On a recent chilly afternoon, I met the actor Paul Marcarelli at a wooden bench on University Place in New York City, not far from Washington Square Park. He wore a black down vest, checkered scarf, gray paperboy hat, and wire-rimmed eyeglasses. This last accessory was a concession to reality: Marcarelli had long since realized that, if he hoped to have a relatively normal life, his favorite glasses—Buddy Holly–style plastic frames he’d worn since his mid-20s—would have to be retired from daily use. The frames, like the actor himself, had become synonymous with his most famous role: Test Man—or, more colloquially, “the Verizon Guy”—the iconic pitchman who has uttered his “Can you hear me now?” catchphrase in hundreds of the cell-phone company’s commercials since November 2001.
After nine years in the role, Marcarelli was informed last September, via e-mail, that Verizon was taking its ads in a different direction. He’ll still do some work for the company, but, as Marcarelli puts it, “I’m no longer committed to them like I was.”
That commitment entailed a strange combination of ubiquity and anonymity. Among other things, his initial five-year contract had prohibited him from doing any other commercial work and stipulated that he not discuss any aspect of the Test Man campaign, including the particulars of his contract. (He is still reluctant to go into detail, since he remains under contract with the company.) A 2003 article in Ad Age—titled “Verizon Keeps ‘Test Man’ on Short Leash”—noted that the cellular firm “adamantly maintains … that the actor who plays [Test Man] should certainly not be ‘heard.’” (Indeed, Verizon had declined to verify Marcarelli’s identity even after Ad Age revealed it, in 2002.) The contract was amended in 2006 to include language articulating Marcarelli’s right to promote his own projects, but he still felt hemmed in by the need to protect the character—and with it, his income.
I contacted Marcarelli two and a half years ago, when I first heard the story of his imprisonment behind horn-rims. But he said to try him again in a year. The next time, he said eight months; the time after that, the end of summer 2010. The revision of his Verizon contract has made Marcarelli’s decision to finally talk an easier one, as has his desire to publicize his first big post–Test Man project: The Green, a film he recently wrote and co-produced, starring Jason Butler Harner and Julia Ormond. The movie centers on how a small town slowly turns against a gay couple when one of the men, a schoolteacher, gets ensnared in scandal.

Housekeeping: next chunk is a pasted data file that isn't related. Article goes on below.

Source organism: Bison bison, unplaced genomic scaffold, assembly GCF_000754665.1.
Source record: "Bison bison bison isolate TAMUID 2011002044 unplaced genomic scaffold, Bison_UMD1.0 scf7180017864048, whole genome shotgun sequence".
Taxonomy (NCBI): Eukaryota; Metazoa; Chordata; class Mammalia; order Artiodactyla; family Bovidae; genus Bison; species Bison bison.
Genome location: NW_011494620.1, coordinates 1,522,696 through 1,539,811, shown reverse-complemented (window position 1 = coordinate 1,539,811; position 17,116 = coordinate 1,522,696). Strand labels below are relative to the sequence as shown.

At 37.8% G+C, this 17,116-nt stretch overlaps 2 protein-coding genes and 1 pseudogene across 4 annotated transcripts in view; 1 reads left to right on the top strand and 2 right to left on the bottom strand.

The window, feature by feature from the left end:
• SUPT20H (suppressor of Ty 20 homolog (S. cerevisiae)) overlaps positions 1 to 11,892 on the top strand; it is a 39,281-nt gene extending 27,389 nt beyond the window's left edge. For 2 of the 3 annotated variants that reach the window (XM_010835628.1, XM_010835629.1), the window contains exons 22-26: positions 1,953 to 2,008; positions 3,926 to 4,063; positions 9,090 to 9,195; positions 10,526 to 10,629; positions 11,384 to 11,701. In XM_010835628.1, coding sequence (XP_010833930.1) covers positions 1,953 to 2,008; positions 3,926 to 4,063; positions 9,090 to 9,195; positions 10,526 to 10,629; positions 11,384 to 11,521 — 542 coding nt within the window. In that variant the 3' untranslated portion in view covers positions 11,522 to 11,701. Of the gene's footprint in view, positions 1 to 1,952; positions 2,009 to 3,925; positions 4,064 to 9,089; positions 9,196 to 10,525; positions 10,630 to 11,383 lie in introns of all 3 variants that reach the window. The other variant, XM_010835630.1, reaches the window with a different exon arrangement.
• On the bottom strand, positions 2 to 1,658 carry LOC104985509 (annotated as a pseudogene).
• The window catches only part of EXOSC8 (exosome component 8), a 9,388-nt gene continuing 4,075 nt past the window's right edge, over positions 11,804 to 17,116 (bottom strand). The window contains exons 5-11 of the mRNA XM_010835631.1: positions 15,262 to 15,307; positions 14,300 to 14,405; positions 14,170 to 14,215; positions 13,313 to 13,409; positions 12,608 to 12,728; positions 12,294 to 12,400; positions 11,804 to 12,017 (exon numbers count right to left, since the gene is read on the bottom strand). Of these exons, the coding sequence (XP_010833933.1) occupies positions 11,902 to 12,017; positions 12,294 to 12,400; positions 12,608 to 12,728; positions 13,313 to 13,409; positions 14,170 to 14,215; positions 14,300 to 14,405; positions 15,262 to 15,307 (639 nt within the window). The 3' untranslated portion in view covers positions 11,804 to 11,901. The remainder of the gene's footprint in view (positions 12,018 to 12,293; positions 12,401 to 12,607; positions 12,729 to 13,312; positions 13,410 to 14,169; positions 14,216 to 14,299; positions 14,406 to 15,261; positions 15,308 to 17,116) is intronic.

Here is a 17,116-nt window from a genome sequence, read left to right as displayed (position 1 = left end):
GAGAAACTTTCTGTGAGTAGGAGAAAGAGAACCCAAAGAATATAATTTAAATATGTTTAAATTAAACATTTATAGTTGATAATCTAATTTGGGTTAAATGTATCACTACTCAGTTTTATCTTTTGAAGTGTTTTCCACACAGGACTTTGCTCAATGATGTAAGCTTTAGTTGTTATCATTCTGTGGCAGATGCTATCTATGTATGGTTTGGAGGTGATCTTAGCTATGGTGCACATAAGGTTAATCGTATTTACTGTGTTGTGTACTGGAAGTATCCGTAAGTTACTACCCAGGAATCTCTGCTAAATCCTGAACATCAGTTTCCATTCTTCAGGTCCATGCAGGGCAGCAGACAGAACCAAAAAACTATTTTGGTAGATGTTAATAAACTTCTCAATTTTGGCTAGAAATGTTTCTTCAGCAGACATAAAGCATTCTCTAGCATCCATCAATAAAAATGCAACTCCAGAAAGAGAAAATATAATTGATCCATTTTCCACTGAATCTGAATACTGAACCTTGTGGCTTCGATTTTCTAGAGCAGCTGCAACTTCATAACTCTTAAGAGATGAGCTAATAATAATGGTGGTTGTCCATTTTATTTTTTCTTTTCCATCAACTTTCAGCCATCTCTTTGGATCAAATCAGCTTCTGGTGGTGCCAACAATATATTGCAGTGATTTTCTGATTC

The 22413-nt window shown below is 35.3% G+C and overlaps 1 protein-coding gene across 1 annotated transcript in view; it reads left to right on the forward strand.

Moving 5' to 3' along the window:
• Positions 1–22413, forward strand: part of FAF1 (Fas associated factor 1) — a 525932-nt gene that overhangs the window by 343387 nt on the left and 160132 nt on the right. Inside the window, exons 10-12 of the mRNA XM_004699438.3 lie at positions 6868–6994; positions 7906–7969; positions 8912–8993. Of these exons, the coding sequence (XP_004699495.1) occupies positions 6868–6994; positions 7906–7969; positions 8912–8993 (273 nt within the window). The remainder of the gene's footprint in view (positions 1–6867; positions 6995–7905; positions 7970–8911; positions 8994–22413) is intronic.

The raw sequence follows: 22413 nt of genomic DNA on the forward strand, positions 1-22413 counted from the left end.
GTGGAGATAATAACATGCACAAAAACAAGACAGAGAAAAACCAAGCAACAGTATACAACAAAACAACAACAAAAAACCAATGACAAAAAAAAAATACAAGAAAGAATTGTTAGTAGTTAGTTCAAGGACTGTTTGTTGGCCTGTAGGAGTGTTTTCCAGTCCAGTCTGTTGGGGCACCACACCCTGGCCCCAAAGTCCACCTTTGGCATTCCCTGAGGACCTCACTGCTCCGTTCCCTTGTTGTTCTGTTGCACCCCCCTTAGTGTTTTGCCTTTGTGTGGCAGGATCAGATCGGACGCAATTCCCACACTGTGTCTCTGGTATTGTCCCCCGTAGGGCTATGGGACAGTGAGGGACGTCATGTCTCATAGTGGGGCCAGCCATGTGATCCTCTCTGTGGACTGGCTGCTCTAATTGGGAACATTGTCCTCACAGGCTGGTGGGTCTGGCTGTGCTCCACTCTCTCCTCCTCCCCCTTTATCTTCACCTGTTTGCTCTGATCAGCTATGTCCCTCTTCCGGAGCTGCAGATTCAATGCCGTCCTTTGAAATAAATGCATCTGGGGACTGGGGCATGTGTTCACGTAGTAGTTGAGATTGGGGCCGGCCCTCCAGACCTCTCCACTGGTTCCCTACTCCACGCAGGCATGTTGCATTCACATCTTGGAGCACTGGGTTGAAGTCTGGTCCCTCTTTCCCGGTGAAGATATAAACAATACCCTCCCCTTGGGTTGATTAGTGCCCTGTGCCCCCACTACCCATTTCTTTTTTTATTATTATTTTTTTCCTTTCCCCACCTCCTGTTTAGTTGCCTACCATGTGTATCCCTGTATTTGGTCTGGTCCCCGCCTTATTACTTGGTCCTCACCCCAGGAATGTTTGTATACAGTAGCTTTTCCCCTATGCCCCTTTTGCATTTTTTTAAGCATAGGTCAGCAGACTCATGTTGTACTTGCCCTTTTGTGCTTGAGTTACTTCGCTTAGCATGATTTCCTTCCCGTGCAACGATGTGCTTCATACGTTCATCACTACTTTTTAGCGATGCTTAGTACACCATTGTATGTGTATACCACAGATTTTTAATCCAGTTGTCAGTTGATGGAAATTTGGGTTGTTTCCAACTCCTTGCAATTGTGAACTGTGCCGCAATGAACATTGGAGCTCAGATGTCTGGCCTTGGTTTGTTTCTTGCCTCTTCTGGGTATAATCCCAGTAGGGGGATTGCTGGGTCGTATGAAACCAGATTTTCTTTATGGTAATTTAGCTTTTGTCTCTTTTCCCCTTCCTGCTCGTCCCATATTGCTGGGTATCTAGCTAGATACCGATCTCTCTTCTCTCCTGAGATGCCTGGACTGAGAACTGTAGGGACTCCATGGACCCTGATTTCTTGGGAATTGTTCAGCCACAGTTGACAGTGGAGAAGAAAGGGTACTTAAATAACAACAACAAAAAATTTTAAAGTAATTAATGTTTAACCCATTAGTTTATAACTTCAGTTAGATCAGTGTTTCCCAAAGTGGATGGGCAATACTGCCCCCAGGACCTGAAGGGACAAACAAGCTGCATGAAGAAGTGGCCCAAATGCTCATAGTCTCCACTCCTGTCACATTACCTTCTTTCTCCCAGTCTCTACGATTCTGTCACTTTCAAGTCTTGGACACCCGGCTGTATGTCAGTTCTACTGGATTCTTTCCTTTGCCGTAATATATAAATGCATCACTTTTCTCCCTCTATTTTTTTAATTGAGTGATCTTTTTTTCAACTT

Walking down West Ninth Street near Fifth Avenue, Marcarelli recalls the day in 1994 when he and his high-school friend (and fellow struggling actor) Jen Davis were looking for housing and found a steal on that very block: a one-bedroom in a pre-war townhouse, featuring a stained-glass skylight and the romance of having served as the model for Jimmy Stewart’s apartment in Rear Window. The $835 monthly rent was split among Davis, Marcarelli, and his boyfriend, Rick Gradone.
Marcarelli landed a job doing 30-second commercial spots for Old Navy. “I bought one of those bells that they have at reception desks at hotels,” he said. “Every time one of us saw the commercial, we would hit the bell, because we knew another check was coming”—one worth anywhere from a couple hundred dollars to a couple thousand, depending on circumstances.